With the Chemical Banking Corp. merger completed, Chase Manhattan Corp. is training its sights on a series of television and PC-based banking services it plans to offer with Nynex Corp.

In September, the bank and Nynex unveiled a prototype system in which Nynex acted as content provider for on-line services such as shopping and movies-on-demand, with Chase in the role of payment processor.

The system is supposed to be available by the end of the year, though Chase has not publicly updated its schedule in the wake of the merger.

Bank executives said the project has been broken down into staggered phases, with PC-based services getting attention first.

Once the PC services are completed, the bank will tackle interactive television, according to Arnold J. Lieberman, vice president and senior business development officer at Chase.

In addition to expanding the range of services Chase can offer its customers, the new services are viewed as a way for the bank to leverage its transaction processing expertise. Chase is the largest processor of automated clearing house payments.

The Nynex project is one of almost 20 "greenhouse initiatives" managed under Chase's global payments and treasury services area, according to Deborah Talbot, the executive who formerly headed that unit at Chase. Ms. Talbot recently left the bank to pursue other interests.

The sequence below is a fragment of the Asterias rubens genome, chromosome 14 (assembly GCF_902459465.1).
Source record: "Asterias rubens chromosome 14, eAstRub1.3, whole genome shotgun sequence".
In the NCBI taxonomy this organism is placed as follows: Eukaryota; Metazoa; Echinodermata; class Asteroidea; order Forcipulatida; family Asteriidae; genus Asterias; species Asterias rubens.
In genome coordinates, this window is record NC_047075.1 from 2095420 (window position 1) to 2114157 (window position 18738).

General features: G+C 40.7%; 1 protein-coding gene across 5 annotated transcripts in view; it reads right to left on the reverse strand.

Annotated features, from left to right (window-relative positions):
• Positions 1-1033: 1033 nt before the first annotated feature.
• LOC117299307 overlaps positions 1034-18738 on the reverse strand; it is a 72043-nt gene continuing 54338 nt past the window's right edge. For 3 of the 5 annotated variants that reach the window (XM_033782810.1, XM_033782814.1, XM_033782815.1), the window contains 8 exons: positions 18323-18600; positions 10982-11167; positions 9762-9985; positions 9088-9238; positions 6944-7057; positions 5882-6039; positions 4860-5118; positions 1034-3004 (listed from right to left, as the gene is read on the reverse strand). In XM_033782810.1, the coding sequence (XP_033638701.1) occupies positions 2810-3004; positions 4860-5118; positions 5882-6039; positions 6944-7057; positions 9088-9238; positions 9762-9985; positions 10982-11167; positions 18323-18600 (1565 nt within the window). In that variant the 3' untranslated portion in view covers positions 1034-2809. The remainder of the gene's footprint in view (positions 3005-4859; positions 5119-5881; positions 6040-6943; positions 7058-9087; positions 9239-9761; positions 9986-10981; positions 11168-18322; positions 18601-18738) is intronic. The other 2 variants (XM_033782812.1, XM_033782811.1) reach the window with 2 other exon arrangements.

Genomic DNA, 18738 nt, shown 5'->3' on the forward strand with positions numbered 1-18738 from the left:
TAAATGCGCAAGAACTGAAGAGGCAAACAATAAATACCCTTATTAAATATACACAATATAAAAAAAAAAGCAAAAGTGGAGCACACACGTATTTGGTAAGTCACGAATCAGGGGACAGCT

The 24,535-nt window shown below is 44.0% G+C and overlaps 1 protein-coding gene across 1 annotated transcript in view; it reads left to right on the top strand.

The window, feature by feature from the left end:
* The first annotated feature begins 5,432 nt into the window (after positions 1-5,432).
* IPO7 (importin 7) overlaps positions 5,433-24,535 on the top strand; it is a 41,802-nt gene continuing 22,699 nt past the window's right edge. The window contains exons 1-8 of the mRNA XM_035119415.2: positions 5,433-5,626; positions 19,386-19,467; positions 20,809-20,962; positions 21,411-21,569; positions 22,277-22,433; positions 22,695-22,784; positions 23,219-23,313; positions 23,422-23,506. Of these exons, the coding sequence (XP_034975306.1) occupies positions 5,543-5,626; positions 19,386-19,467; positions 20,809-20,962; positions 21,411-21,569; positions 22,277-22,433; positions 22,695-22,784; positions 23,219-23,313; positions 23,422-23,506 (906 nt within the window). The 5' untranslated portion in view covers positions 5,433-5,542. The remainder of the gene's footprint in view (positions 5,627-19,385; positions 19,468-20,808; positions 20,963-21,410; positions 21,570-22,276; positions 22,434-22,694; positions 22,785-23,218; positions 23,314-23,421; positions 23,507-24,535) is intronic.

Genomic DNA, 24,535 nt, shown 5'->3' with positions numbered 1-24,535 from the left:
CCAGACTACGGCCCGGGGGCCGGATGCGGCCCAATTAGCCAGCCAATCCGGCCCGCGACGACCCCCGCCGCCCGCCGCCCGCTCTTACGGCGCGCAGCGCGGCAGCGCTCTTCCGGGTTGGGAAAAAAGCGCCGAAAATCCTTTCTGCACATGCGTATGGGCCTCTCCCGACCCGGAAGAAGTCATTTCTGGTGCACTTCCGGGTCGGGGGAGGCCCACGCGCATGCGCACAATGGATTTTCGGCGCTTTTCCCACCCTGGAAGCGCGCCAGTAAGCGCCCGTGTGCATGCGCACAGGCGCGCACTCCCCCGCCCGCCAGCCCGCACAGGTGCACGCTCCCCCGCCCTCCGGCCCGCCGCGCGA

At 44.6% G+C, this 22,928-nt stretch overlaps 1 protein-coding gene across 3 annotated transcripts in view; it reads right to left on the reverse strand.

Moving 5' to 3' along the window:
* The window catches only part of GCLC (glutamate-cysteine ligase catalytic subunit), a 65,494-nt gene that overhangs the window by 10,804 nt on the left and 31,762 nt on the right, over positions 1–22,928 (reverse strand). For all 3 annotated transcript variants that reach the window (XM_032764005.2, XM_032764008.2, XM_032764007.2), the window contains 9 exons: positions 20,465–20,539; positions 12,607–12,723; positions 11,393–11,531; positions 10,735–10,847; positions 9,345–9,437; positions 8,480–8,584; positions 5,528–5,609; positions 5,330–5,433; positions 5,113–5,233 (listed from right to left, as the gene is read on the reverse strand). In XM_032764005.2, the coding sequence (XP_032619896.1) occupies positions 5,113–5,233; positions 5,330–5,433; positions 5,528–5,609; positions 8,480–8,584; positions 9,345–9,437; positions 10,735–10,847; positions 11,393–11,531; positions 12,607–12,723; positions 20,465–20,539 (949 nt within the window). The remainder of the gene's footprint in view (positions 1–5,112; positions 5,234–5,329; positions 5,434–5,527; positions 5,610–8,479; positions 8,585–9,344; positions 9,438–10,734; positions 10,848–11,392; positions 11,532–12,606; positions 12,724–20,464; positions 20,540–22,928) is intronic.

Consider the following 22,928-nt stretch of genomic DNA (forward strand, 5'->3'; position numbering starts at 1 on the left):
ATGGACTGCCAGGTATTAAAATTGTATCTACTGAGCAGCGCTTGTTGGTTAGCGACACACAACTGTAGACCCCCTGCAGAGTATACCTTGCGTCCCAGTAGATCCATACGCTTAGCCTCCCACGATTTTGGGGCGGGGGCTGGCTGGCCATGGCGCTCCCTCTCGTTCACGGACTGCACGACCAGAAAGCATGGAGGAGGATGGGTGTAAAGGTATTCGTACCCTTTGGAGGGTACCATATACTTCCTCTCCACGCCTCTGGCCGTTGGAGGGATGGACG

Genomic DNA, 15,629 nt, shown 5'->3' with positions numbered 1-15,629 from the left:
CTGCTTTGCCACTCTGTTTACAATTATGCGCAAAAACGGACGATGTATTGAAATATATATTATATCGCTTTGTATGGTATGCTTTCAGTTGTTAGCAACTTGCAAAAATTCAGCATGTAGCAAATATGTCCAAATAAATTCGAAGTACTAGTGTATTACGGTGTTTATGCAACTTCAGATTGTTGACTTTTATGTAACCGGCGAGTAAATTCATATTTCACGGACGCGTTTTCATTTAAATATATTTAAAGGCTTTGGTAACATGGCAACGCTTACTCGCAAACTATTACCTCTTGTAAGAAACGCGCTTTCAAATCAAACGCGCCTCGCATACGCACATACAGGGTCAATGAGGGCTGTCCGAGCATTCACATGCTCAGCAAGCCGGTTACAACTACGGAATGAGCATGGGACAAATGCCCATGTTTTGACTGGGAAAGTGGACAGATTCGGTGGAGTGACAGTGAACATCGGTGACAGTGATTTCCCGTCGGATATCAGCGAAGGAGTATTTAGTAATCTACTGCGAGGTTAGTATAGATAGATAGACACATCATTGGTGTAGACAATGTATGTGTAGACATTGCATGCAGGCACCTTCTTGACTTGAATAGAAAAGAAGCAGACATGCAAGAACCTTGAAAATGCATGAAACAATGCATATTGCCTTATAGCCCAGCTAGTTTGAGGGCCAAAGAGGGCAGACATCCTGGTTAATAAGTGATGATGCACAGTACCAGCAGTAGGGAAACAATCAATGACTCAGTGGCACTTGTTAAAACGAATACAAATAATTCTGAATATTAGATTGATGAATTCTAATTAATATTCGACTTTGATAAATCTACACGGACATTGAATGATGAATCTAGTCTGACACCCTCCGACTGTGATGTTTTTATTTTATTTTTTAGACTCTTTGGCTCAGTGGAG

Chase executives said the bank's strategy of basing its home banking initiatives on existing systems and relationships separates it from many of its rivals, who are building new delivery channels from scratch.

"I don't want to create something new," said Mr. Lieberman. "I want to be a payment processor."

Though progressive projects have a tendency to fall by the wayside in post-merger integrations, Mr. Lieberman's project has not been neglected, Chase executives said.

The new service for interactive television and PCs would allow for basic bill paying as well as shopping, "two very different services run by the same engine," Mr. Lieberman noted.

According to several research companies, the personal computer and the television are likely to be the most appealing home banking delivery mechanisms to consumers.

However, experts predict that interactive television projects will not begin to pay off for banks until at least the end of the decade.

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